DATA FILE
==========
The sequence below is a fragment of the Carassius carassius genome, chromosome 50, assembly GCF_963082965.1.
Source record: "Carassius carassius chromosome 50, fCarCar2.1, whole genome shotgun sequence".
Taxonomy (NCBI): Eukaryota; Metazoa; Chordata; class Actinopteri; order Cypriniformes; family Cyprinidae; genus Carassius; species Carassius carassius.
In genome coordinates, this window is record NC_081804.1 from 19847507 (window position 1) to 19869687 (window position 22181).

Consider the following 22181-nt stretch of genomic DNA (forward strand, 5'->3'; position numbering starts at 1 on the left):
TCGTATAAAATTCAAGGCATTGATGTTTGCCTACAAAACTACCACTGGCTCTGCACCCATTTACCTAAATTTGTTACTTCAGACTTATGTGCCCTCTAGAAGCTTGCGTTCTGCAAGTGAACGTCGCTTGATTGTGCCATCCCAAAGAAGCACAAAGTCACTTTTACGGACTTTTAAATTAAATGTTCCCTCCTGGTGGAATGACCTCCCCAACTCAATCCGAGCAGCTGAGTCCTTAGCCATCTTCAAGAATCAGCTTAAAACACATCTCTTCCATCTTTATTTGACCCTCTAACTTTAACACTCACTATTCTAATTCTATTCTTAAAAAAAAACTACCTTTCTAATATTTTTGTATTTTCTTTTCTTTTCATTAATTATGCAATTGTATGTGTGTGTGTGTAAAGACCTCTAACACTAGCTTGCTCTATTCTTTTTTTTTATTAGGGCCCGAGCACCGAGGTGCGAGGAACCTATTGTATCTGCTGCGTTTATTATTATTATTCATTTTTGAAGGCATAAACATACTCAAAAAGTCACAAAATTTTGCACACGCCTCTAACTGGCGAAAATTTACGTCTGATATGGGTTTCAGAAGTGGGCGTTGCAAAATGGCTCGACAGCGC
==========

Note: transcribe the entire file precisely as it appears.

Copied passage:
The sequence below is a fragment of the Carassius carassius genome, chromosome 50, assembly GCF_963082965.1.
Source record: "Carassius carassius chromosome 50, fCarCar2.1, whole genome shotgun sequence".
Taxonomy (NCBI): Eukaryota; Metazoa; Chordata; class Actinopteri; order Cypriniformes; family Cyprinidae; genus Carassius; species Carassius carassius.
In genome coordinates, this window is record NC_081804.1 from 19847507 (window position 1) to 19869687 (window position 22181).

Consider the following 22181-nt stretch of genomic DNA (forward strand, 5'->3'; position numbering starts at 1 on the left):
TCGTATAAAATTCAAGGCATTGATGTTTGCCTACAAAACTACCACTGGCTCTGCACCCATTTACCTAAATTTGTTACTTCAGACTTATGTGCCCTCTAGAAGCTTGCGTTCTGCAAGTGAACGTCGCTTGATTGTGCCATCCCAAAGAAGCACAAAGTCACTTTTACGGACTTTTAAATTAAATGTTCCCTCCTGGTGGAATGACCTCCCCAACTCAATCCGAGCAGCTGAGTCCTTAGCCATCTTCAAGAATCAGCTTAAAACACATCTCTTCCATCTTTATTTGACCCTCTAACTTTAACACTCACTATTCTAATTCTATTCTTAAAAAAAAACTACCTTTCTAATATTTTTGTATTTTCTTTTCTTTTCATTAATTATGCAATTGTATGTGTGTGTGTGTAAAGACCTCTAACACTAGCTTGCTCTATTCTTTTTTTTTATTAGGGCCCGAGCACCGAGGTGCGAGGAACCTATTGTATCTGCTGCGTTTATTATTATTATTCATTTTTGAAGGCATAAACATACTCAAAAAGTCACAAAATTTTGCACACGCCTCTAACTGGCGAAAATTTACGTCTGATATGGGTTTCAGAAGTGGGCGTTGCAAAATGGCTCGACAGCGC